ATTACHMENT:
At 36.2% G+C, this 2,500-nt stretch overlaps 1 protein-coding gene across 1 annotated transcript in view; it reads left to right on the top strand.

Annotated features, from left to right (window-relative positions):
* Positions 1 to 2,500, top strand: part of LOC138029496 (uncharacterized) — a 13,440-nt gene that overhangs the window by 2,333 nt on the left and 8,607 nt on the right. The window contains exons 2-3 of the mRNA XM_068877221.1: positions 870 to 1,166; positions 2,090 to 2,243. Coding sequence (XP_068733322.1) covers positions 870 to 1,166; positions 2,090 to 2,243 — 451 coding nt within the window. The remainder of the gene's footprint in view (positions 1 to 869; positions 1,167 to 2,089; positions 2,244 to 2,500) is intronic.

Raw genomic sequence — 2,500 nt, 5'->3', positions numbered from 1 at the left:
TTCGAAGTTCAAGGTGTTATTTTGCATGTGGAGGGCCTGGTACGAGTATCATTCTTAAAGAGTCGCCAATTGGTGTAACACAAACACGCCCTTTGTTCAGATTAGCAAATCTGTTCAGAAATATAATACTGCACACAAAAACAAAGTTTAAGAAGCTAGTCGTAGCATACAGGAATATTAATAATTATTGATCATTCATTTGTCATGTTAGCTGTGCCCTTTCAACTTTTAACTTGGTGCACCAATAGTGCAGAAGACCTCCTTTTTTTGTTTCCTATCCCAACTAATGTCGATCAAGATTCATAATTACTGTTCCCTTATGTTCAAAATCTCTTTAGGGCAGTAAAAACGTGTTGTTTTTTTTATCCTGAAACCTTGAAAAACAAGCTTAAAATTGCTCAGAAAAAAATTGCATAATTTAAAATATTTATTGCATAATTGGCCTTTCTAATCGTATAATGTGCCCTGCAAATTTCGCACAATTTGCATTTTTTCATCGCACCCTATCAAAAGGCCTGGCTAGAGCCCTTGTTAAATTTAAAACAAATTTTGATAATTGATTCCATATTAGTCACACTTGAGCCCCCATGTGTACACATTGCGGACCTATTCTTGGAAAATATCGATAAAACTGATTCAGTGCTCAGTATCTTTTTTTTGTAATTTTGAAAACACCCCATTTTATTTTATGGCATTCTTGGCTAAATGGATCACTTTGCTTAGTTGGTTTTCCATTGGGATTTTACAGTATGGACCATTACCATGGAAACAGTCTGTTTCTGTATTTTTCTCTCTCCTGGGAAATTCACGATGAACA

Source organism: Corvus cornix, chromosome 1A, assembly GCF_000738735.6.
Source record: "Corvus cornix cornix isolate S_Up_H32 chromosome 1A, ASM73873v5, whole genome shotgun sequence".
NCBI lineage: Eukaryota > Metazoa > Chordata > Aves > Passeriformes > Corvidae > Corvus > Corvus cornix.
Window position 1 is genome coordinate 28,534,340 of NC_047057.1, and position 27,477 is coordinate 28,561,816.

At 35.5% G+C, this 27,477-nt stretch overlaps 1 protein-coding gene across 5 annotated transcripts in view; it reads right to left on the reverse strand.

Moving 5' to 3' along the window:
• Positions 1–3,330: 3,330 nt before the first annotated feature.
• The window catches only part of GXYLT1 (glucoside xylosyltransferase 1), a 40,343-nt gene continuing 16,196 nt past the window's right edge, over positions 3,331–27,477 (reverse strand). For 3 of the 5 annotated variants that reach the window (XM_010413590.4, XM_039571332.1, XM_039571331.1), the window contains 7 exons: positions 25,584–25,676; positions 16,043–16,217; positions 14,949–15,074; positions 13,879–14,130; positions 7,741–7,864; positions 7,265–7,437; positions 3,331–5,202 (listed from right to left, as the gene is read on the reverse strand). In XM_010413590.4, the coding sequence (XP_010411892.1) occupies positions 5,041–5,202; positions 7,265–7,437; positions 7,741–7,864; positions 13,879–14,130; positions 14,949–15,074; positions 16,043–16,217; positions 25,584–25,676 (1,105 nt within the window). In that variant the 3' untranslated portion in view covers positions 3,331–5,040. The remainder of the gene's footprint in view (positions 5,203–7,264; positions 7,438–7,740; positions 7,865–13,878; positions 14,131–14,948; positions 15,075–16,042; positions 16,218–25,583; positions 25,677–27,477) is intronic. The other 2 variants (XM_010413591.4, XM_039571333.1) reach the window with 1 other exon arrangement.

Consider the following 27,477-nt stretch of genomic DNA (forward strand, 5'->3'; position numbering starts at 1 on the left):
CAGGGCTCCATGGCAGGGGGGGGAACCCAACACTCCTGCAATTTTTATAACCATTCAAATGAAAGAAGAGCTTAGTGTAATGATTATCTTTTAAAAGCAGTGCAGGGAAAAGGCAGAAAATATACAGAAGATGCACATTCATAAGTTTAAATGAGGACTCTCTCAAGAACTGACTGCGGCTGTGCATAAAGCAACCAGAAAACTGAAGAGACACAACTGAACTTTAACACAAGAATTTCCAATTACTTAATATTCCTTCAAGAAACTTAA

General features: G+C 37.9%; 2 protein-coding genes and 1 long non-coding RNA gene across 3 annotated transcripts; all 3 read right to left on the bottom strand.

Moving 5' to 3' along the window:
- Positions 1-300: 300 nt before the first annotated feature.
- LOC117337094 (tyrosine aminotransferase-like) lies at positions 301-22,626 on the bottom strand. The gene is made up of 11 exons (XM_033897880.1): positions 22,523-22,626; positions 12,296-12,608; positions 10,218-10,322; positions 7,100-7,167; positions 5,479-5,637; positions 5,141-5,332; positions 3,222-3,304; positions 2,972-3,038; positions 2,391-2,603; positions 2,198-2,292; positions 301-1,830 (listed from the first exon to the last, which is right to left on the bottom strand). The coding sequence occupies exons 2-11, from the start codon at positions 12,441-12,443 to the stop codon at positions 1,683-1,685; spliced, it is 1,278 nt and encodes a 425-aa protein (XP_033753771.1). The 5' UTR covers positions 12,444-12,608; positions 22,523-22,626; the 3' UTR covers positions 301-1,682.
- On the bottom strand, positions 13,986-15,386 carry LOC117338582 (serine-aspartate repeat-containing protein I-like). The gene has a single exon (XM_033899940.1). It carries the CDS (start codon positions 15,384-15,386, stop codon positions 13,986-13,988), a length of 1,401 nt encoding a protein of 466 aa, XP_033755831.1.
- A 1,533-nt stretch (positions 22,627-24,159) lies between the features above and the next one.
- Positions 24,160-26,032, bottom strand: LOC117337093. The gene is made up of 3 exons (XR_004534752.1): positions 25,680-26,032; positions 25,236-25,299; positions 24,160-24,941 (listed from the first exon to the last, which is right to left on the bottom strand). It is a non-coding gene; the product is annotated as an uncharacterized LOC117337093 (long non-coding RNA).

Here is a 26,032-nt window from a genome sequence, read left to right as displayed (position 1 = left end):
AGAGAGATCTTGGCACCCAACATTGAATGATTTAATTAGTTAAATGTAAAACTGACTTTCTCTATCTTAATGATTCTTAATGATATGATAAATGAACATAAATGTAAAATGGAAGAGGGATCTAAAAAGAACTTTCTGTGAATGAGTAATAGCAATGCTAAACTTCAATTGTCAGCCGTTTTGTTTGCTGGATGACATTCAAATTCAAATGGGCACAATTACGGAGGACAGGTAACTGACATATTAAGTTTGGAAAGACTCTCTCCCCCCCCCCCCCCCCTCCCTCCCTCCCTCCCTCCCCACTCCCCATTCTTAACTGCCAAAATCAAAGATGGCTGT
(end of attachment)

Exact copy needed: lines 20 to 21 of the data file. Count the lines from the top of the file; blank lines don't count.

- On the bottom strand, positions 13,986-15,386 carry LOC117338582 (serine-aspartate repeat-containing protein I-like). The gene has a single exon (XM_033899940.1). It carries the CDS (start codon positions 15,384-15,386, stop codon positions 13,986-13,988), a length of 1,401 nt encoding a protein of 466 aa, XP_033755831.1.
- A 1,533-nt stretch (positions 22,627-24,159) lies between the features above and the next one.